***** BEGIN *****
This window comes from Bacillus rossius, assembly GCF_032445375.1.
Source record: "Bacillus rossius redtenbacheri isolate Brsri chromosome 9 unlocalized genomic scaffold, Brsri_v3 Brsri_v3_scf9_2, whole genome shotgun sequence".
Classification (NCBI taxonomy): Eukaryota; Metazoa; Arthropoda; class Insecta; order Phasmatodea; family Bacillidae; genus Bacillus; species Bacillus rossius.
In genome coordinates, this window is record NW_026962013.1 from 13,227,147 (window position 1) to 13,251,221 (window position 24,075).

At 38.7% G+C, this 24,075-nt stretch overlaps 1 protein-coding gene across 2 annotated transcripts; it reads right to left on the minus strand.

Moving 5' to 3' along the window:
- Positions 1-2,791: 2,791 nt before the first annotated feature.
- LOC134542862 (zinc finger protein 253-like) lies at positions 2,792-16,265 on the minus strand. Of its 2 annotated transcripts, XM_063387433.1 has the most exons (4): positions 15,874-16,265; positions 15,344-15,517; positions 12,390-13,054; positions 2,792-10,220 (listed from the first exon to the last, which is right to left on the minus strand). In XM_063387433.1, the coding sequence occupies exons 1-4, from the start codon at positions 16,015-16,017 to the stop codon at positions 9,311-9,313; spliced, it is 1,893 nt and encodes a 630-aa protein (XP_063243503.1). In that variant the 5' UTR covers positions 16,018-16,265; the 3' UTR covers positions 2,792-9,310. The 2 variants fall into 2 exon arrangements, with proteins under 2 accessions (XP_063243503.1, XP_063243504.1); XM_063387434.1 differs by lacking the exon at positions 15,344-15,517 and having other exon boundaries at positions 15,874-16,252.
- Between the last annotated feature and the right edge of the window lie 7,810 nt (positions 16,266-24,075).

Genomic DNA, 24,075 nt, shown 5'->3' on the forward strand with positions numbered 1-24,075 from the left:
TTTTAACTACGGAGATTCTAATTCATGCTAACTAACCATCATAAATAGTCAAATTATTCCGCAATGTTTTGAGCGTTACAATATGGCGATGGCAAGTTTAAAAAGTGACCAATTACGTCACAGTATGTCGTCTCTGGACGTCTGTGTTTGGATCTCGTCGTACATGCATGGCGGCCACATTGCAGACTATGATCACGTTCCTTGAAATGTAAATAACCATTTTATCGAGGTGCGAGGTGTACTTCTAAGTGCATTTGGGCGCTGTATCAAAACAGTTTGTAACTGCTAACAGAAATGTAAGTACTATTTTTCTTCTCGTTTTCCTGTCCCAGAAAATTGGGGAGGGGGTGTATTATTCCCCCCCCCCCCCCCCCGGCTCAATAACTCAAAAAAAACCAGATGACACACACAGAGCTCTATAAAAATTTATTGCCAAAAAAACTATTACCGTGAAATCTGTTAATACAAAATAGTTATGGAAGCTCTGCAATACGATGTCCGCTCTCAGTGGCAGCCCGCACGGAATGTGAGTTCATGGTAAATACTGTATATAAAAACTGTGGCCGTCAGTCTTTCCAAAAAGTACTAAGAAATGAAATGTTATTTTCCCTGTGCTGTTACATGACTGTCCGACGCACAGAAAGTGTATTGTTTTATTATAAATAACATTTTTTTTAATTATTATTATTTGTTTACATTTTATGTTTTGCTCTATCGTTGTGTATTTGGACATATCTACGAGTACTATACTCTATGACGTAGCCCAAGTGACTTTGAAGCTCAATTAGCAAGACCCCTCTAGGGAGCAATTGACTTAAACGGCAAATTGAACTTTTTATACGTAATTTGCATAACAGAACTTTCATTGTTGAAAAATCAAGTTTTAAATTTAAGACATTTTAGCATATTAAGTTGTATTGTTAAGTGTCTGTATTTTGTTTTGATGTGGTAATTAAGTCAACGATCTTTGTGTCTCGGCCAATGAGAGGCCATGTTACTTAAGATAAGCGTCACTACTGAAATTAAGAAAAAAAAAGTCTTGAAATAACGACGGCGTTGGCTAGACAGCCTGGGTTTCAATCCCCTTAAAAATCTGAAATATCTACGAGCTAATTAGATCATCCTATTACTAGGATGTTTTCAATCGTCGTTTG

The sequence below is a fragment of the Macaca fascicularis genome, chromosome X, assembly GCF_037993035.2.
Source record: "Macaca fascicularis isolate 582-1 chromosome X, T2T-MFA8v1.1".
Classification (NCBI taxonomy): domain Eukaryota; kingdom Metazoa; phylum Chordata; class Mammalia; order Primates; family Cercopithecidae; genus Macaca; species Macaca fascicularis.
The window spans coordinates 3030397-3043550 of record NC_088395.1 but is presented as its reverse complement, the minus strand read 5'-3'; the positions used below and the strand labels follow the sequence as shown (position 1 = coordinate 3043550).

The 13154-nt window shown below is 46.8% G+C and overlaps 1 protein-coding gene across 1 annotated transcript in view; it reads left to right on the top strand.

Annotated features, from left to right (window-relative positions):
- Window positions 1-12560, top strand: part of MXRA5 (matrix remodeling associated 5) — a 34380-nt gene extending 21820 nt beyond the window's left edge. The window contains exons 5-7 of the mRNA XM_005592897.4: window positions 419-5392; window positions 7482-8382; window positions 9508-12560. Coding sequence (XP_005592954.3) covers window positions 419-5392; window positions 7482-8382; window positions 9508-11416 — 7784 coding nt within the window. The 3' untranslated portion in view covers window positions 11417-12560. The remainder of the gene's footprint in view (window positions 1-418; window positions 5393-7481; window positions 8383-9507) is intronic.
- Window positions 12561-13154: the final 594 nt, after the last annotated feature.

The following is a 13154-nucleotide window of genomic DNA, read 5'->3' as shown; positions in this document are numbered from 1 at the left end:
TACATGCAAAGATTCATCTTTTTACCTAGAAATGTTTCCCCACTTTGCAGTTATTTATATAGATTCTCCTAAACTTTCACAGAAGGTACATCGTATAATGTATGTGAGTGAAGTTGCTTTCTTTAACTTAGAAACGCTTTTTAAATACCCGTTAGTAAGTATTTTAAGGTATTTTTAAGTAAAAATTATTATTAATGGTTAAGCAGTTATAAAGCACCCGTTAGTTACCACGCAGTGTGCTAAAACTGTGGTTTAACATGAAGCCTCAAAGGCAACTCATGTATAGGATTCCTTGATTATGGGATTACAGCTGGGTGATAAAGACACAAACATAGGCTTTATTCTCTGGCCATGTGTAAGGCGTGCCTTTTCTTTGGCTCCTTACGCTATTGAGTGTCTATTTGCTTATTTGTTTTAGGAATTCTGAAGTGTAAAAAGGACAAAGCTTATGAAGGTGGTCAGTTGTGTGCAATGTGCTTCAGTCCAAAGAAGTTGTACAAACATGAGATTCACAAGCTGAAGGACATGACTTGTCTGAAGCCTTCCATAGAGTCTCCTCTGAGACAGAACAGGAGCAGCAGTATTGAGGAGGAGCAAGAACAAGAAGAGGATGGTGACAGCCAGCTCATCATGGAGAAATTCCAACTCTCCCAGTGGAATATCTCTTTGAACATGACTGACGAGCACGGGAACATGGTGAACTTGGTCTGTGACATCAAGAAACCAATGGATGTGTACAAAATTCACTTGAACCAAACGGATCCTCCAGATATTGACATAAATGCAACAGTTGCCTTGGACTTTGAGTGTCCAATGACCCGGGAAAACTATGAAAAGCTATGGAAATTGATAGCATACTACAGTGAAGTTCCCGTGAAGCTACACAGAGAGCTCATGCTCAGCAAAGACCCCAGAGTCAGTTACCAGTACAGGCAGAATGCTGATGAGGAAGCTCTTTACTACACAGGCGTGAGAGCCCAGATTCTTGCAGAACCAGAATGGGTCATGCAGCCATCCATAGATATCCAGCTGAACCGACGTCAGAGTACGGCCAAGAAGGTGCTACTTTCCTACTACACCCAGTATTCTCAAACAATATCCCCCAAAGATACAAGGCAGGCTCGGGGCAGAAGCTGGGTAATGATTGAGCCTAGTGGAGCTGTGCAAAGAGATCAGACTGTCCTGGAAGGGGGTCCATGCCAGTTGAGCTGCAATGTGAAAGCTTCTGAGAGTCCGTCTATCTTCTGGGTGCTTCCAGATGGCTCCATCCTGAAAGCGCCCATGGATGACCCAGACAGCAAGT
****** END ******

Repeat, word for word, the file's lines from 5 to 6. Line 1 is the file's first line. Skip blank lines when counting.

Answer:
At 38.7% G+C, this 24,075-nt stretch overlaps 1 protein-coding gene across 2 annotated transcripts; it reads right to left on the minus strand.

Moving 5' to 3' along the window: